If the Seattle Kraken started feeling better about themselves in the past month, the Calgary Flames gave them a bitter dose of reality Saturday night.
A Seattle team that had won six of their last 11, dominated the final two periods by falling to the Pacific Division leaders, the Flames and most recently playing in a way that saw them as a legitimate Stanley Cup contender. defeated by -1. Climate Pledge Arena.
The Flames leveled the game 1-1 with 16.5 seconds remaining on a goal scored by Trevor Lewis.
Calgary goalkeeper Jakob Markström closed out five power plays in the final two periods – the game never felt close again to keep the Kraken scoreless in the final 55 minutes.
“Their goalkeeper made the difference in the second half of that hockey game,” said Kraken coach Dave Huckstole, whose team fell 23-43-6.
The Flames improved to 44–19–9 with Saturday’s win, a fourth straight point in a four-game road trip, as Calgary defeated the LA Kings, Anaheim Ducks and San Jose Sharks earlier in the week, scoring two goals each. or less when scored three or more goals each time.
Hakstol showed some enthusiasm about his team’s progress in the game, saying that the team’s recent 6-5 stretch “says we’ve worked hard. We’ve played good, good hockey.”
That included a 2-0 win in Chicago on Thursday night, the second shutout in Kraken’s history.
And despite taking a little rest, in what was the team’s first Pride Night, the Kraken came out with energy, playing equally with the flames.
Still, at just 3:55 in the game, the Flames took the lead on a goal from Blake Coleman.
In case anyone was concerned that Root was running, Kraken said immediately, otherwise Carson Kuhlman fired a slap shot from inside the right faceoff circle in the first period exactly five minutes to tie 1-1 . It was Kuhlmann’s third goal of the season.
But when the Kraken thought they might be out of the first period with a tie, Calgary’s Trevor Lewis decided otherwise. Lewis’ redirection of a pass in front of the net from Noah Hanfin made it 2-1 with only 16.5 seconds to play in the first period.
“It’s a tough goal to lose,” said Huckstol, adding that he didn’t just blame goalkeeper Philipp Grubauer on starting, adding that the goal was “a team issue” and that Grubauer “played a solid game.” ,
Still, instead of going down 2-1 in the second period, “slap us a little bit,” Huxtall said. “It took us a while to get into that second period.”
The Flames began to truly take control in the second period, taking a 3–1 lead on a goal by Michael Stone on an 8:39 inch power play. The first time in the Kraken game a man had gone down thanks to a tripping penalty on Carson Sousi.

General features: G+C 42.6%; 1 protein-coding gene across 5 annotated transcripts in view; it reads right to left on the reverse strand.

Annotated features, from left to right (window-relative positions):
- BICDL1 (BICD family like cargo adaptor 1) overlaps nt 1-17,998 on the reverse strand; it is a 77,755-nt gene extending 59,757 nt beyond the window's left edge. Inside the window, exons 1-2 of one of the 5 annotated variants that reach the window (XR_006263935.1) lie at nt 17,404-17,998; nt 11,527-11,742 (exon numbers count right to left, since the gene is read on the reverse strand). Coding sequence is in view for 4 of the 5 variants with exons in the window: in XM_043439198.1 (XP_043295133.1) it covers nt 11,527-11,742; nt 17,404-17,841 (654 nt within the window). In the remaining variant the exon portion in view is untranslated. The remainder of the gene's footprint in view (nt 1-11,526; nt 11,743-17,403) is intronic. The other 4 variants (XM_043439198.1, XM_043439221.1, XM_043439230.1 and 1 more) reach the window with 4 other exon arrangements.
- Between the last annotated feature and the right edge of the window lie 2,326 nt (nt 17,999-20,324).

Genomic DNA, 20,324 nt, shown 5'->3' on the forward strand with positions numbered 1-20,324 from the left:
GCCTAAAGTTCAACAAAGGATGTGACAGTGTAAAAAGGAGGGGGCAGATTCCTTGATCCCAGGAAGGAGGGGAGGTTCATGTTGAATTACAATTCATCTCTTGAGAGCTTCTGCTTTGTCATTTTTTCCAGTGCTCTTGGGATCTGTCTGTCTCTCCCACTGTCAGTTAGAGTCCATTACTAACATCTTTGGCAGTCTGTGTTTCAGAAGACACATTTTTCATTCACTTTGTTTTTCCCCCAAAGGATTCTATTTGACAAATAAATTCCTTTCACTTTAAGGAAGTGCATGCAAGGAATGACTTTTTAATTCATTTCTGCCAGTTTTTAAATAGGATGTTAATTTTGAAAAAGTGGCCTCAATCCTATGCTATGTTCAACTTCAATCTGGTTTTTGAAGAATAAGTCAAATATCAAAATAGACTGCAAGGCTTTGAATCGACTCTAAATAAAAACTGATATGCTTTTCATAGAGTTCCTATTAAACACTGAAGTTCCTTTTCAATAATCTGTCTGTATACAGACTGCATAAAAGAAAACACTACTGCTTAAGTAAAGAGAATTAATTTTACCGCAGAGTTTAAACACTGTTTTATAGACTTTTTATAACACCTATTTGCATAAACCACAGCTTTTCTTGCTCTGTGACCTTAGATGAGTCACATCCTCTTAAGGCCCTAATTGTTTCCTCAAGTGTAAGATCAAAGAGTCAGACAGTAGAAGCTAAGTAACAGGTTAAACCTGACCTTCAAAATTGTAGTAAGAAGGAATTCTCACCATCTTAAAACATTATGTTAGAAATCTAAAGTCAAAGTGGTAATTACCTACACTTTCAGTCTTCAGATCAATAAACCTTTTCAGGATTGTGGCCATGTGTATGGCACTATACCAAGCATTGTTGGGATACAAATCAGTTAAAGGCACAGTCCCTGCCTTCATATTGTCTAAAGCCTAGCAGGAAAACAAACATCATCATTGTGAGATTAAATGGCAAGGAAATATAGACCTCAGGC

Kraken got a chance to get back into it when Stone was called for a minor at 12:42 of the second period. Kraken went 1:06 without scoring. But Calgary’s Tyler Toffoli was then called for tripping and Seattle had 54 seconds to go 5-on-3.
But some steady netminding by Markstrom caused the flames to hit both penalties.
Then, a short time later, with the 3:22 period to go, the Flames called for another penalty, grabbing Rasmus Anderson, giving the Kraken another chance.
But nonetheless, Kraken was foiled, going without a goal and entering the final period 3-1 down.
“We had a good look at those power plays at the end of the second period,” Huxtall said. “We had three real good looks. He saved in traffic. … He was the difference in those situations.”
Sousi said: “Sometimes you have to tip your hat to a good goalkeeper. … We had some really good chances, a couple that looked over (his) shoulder.”
The result seemed to be given from there.
Kraken had chances during the third period, including going late when the flames were punished for having too many men on the ice.
But the Kraken also had to hit two power plays for their own penalty – tripping over Will Bourdain and hooking to Susie – and neither team scored in the third period until the final minute.
Seattle pulled Grubauer, who started less than 48 hours after pitching his second shutout of the year, with only three minutes remaining.
Tifoli added a blank-net goal shortly after, with 1:07 to spare, to make it 4-1.
The game marked a difficult turnaround for Kraken, which played in St. Louis on Wednesday and Chicago on Thursday. This meant that the team did not hold its usual morning skate.
But Huxtall said before the game that he would not consider it a suitable excuse.
“Well, it’s the schedule,” Huxtall said. “What I would say is that a good supporter is able to show up in an imperfect position and compete hard because there are so many imperfect positions.”
Kraken showed yet again on Saturday that they themselves are the most imperfect positions.